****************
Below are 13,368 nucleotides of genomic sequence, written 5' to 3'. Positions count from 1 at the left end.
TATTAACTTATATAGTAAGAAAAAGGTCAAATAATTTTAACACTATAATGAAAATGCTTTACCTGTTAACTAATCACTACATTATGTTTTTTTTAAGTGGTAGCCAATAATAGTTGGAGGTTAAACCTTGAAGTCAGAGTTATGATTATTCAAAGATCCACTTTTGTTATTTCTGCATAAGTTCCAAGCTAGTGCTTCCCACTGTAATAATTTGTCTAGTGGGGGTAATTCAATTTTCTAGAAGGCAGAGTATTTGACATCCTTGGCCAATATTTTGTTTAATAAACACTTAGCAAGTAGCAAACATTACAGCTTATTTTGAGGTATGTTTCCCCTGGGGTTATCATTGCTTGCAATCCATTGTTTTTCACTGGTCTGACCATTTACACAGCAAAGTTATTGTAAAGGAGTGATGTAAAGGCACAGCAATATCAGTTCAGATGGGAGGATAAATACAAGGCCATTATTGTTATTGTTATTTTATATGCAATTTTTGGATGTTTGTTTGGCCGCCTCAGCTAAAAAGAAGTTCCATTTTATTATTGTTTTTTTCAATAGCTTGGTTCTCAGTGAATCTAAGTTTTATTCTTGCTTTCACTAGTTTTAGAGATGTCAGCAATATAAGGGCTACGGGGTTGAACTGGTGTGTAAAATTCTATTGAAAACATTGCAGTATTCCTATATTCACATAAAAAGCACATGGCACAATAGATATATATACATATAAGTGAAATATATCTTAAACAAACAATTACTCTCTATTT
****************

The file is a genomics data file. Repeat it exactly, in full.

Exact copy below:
Below are 13,368 nucleotides of genomic sequence, written 5' to 3'. Positions count from 1 at the left end.
TATTAACTTATATAGTAAGAAAAAGGTCAAATAATTTTAACACTATAATGAAAATGCTTTACCTGTTAACTAATCACTACATTATGTTTTTTTTAAGTGGTAGCCAATAATAGTTGGAGGTTAAACCTTGAAGTCAGAGTTATGATTATTCAAAGATCCACTTTTGTTATTTCTGCATAAGTTCCAAGCTAGTGCTTCCCACTGTAATAATTTGTCTAGTGGGGGTAATTCAATTTTCTAGAAGGCAGAGTATTTGACATCCTTGGCCAATATTTTGTTTAATAAACACTTAGCAAGTAGCAAACATTACAGCTTATTTTGAGGTATGTTTCCCCTGGGGTTATCATTGCTTGCAATCCATTGTTTTTCACTGGTCTGACCATTTACACAGCAAAGTTATTGTAAAGGAGTGATGTAAAGGCACAGCAATATCAGTTCAGATGGGAGGATAAATACAAGGCCATTATTGTTATTGTTATTTTATATGCAATTTTTGGATGTTTGTTTGGCCGCCTCAGCTAAAAAGAAGTTCCATTTTATTATTGTTTTTTTCAATAGCTTGGTTCTCAGTGAATCTAAGTTTTATTCTTGCTTTCACTAGTTTTAGAGATGTCAGCAATATAAGGGCTACGGGGTTGAACTGGTGTGTAAAATTCTATTGAAAACATTGCAGTATTCCTATATTCACATAAAAAGCACATGGCACAATAGATATATATACATATAAGTGAAATATATCTTAAACAAACAATTACTCTCTATTT